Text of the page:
Wizard rock draws Potter fans, raises money for First Book

A fan throws up his fist for Justin Finch-Fletchley and the Sugar Quills, who played Saturday night in the Hallows and Horcruxes Ball. Right (Lisle Alderton)

A record crowd of 285 fans screamed and danced the night away Saturday. Audience members were in Hogwarts attire for their favorite wizard rock bands at “The Hallows and Horcruxes Ball 3: A Wizard Rock Concert for Literacy,” which was in the K-State Student Union Ballroom.

Performers included The Parselmouths, Justin Finch-Fletchley and the Sugar Quills, The Moaning Myrtles, Gred and Forge, The Whomping Willows, The Remus Lupins, Ministry of Magic and Draco and the Malfoys, in between other acts. All performed their wizard rock songs.

Wizard rock music connects to characters in the “Harry Potter” books. Bands write songs based on how certain characters would think, say or feel. Songs are also about events and situations in the books.

Before the show started, the bands sold T-shirts, buttons, CDs and more. Sami Voshell, resident of Omaha, Neb., was buying things from several bands, although she said Ministry of Magic is her favorite one. She said she accidentally found the band online.

“I have been listening to this mainly online phenomenon since 2006,” Voshell said.

She said she went to the concert last year after begging her mom to take her. Voshell said the easiest way to hear new information about what is going on with the groups is through MySpace.com or by becoming a fan of a band’s Facebook.com page.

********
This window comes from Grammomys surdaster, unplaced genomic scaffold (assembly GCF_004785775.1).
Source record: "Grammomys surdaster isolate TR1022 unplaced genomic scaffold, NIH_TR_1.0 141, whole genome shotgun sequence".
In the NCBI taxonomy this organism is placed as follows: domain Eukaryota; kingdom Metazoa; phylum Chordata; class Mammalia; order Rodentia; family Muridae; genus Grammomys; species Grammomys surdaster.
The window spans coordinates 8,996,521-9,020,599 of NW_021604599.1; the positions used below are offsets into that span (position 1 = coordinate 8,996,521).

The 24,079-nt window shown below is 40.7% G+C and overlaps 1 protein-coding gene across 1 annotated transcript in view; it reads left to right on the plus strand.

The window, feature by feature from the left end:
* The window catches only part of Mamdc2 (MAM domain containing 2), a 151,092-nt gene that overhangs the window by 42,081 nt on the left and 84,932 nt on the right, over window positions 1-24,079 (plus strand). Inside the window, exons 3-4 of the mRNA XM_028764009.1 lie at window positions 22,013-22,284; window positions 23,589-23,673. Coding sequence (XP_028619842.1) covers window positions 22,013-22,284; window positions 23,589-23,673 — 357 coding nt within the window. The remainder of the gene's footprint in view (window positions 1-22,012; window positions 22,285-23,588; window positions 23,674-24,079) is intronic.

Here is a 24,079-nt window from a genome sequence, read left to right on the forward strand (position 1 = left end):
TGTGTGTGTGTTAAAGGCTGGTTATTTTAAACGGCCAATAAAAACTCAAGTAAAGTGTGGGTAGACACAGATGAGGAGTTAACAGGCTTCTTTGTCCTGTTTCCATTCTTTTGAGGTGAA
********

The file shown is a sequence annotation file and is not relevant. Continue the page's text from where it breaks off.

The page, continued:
These sites led fans from all over the United States to see the live concert and to support First Book, a nonprofit literacy organization that distributes books to children, particularly underprivileged and underrepresented children.

The event raised $1,000 for an organization that provides books to children in need, said Karin Westman, head of the English department. Sponsors and band members have chosen First Book as a benefactor for all three years.

Sponsors and band members have chosen First Book as a benefactor for all three years.

Matt Maggiacomo, member of the Whomping Willows band, said he has been supporting First Book for years.

“There was a time when culture pushed kids away from books and away from reading,” he said. “I think the ‘Harry Potter’ series has really pulled the generation of young people back into reading, and First Book is a great organization [for] promoting literacy and helping children.”

The money will go to the nearest local advisory board, which is in Kansas City, Kan., said Westman, who also serves as the faculty adviser for Children’s and Adolescent Literature Community and as co-organizer of the concert.

A teacher from Omaha, Dante Salvatierra, joined in the festivities and said the event was excellent.

“This is my third year coming, and it is almost like a tradition for me; I hope there is another one next year,” he said. “I never realized there were so many more bands than Harry and the Potters, and the idea that this concert donates money to First Books is great.

“I am a teacher; it is my job to promote literacy, and this is just another way to help.”

Wizard rock bands are like one big family, said Jarrod Perkins, member of the Gred and Forge band. Perkins played drums for the Moaning Myrtles and for other bands throughout the night. The band sang backup for other bands. Bands also go on tours with each other frequently.

Most of the bands say they got started after listening to Harry and the Potters. Now they are living a dream come true despite not knowing how much longer it will last, said Lauren Fairweather of The Moaning Myrtles.

The concert succeeded in its attendance numbers and in its goal of raising money. It was sponsored by Children’s and Adolescent Literature Community, the Department of English at K-State, the Manhattan Music Coalition, the Union Program Council and the Student Governing Association.